“What secrets from the past was he about to uncover?”
When Scotland’s DCI Andy Gilchrist is called to the scene of a macabre discovery—a skeleton unearthed in a thirty-five-year-old grave alongside the expected occupant’s remains—he has no idea how this current mystery will draw him back into the past. The bones belong to a young woman who vanished after a time in the picturesque St. Andrews and was believed to have gone on to Mexico. What seems an unusual investigation turns more bizarre when a lighter found with the skeleton is possibly that of his dead brother, killed in an accident (also thirty-five years previously). Gilchrist is concerned that the evidence might point to his brother as the young woman’s killer. Given the assortment of characters, both current and with ties to the past, Andy finds himself not only interviewing those who might have come in contact with the girl but also revisiting his brother’s tragic death, a hit-and-run accident in which the driver was never found.
The trail is blurred by the passage of time and the itinerant nature of relationships at the time the American girl, Kelly Roberts, fell in love with St. Andrews. Andy interviews people who are reluctant to remember the heady days of the ‘70s or the foolish exploits they indulged in as Andy recreates the time and place of the murder, revisiting Kelly’s shabby apartment and searching for evidence. Above all, he is desperate to prove his brother had nothing to do with Kelly’s death. Unfortunately, his nemesis in the department is waiting for Gilchrist to make a mistake. At the same time, Andy has an opportunity to delve into his brother’s untimely death, technology opening new doors into an old and unresolved case.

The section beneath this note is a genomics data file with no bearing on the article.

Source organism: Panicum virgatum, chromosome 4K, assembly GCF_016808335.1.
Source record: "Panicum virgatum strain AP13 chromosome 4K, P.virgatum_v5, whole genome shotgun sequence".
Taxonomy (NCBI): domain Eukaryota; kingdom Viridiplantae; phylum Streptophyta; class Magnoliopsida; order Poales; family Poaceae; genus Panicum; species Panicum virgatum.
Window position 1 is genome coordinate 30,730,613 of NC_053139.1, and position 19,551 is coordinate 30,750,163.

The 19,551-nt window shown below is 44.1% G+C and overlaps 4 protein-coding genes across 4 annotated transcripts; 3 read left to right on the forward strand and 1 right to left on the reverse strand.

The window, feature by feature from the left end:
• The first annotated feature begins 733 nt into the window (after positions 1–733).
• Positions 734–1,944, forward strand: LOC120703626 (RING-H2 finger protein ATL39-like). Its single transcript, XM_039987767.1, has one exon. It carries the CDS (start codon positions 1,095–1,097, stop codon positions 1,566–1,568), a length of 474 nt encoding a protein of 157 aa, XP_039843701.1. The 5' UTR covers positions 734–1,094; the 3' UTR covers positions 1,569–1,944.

Unfamiliar with the previous two novels in the series, I found myself having to trust Muir to make the critical connections between past and current events in Gilchrist’s life, including the death of his ex-wife and the difficult relationships he has with his adult son and daughter (though these are much foggier). In addition, there is a seductive but irritating author and psychic, Gina Belli, who inserts herself into Andy’s life and the investigation, either warning of impending danger—a conflagration in a locked garage—or interfering with the detective’s peace of mind (the location of the lighter Gilchrist has “borrowed” to get Belli’s psychic impressions). A quick trip across the ocean to interview Kelly’s mother convinces Andy that he is near the heart of the mystery, why Kelly was murdered and who was driven to commit such an extreme act.
The writing is fast-paced and the characters engaging—certainly not all likable, but well-fitted to the context of past and present, ulterior motives and old behaviors that can ruin present reputations. Racing against time, Andy takes many risks that put him in danger, either with the killer or the hit-and-run driver who left the scene of his brother’s accident. It is a clever mix of events and personalities, enhanced by the Scottish countryside and the intimation of secrets buried under the bucolic vistas of St. Andrews. Though Andy’s personal problems are left unresolved, and the author/psychic’s agenda remains inexplicable, Muir drives the action to the final denouement—and none too soon for Gilchrist’s career. Muir has the instincts of a good crime writer and the skill to tell his story, Tooth for a Tooth a satisfying read.